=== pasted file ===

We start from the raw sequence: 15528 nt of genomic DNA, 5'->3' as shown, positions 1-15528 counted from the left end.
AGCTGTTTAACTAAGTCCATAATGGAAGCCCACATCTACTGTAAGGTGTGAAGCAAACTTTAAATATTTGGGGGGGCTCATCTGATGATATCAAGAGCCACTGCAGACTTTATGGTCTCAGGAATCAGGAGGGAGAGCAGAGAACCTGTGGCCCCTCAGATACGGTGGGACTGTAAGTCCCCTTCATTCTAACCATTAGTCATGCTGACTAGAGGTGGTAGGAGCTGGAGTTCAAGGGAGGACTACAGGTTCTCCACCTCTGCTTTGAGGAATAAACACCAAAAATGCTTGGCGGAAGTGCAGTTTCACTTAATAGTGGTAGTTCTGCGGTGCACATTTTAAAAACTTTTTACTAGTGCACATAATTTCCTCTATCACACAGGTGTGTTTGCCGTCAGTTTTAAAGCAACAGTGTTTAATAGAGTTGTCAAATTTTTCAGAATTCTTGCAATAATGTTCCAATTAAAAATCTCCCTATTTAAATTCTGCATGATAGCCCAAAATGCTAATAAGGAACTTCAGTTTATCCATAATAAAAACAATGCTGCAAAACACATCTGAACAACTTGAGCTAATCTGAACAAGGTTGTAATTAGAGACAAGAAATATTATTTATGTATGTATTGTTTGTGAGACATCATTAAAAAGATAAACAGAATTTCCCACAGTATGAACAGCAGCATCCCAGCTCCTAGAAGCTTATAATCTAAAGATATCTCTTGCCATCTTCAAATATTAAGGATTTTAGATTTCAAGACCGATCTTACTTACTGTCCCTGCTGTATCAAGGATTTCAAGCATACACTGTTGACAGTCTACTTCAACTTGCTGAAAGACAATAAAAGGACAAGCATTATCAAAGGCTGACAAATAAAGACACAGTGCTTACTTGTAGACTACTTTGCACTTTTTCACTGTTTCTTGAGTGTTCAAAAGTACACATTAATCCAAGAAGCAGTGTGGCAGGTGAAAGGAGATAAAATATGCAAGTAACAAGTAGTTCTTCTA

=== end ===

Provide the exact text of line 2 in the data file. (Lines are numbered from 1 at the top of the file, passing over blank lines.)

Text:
AGCTGTTTAACTAAGTCCATAATGGAAGCCCACATCTACTGTAAGGTGTGAAGCAAACTTTAAATATTTGGGGGGGCTCATCTGATGATATCAAGAGCCACTGCAGACTTTATGGTCTCAGGAATCAGGAGGGAGAGCAGAGAACCTGTGGCCCCTCAGATACGGTGGGACTGTAAGTCCCCTTCATTCTAACCATTAGTCATGCTGACTAGAGGTGGTAGGAGCTGGAGTTCAAGGGAGGACTACAGGTTCTCCACCTCTGCTTTGAGGAATAAACACCAAAAATGCTTGGCGGAAGTGCAGTTTCACTTAATAGTGGTAGTTCTGCGGTGCACATTTTAAAAACTTTTTACTAGTGCACATAATTTCCTCTATCACACAGGTGTGTTTGCCGTCAGTTTTAAAGCAACAGTGTTTAATAGAGTTGTCAAATTTTTCAGAATTCTTGCAATAATGTTCCAATTAAAAATCTCCCTATTTAAATTCTGCATGATAGCCCAAAATGCTAATAAGGAACTTCAGTTTATCCATAATAAAAACAATGCTGCAAAACACATCTGAACAACTTGAGCTAATCTGAACAAGGTTGTAATTAGAGACAAGAAATATTATTTATGTATGTATTGTTTGTGAGACATCATTAAAAAGATAAACAGAATTTCCCACAGTATGAACAGCAGCATCCCAGCTCCTAGAAGCTTATAATCTAAAGATATCTCTTGCCATCTTCAAATATTAAGGATTTTAGATTTCAAGACCGATCTTACTTACTGTCCCTGCTGTATCAAGGATTTCAAGCATACACTGTTGACAGTCTACTTCAACTTGCTGAAAGACAATAAAAGGACAAGCATTATCAAAGGCTGACAAATAAAGACACAGTGCTTACTTGTAGACTACTTTGCACTTTTTCACTGTTTCTTGAGTGTTCAAAAGTACACATTAATCCAAGAAGCAGTGTGGCAGGTGAAAGGAGATAAAATATGCAAGTAACAAGTAGTTCTTCTA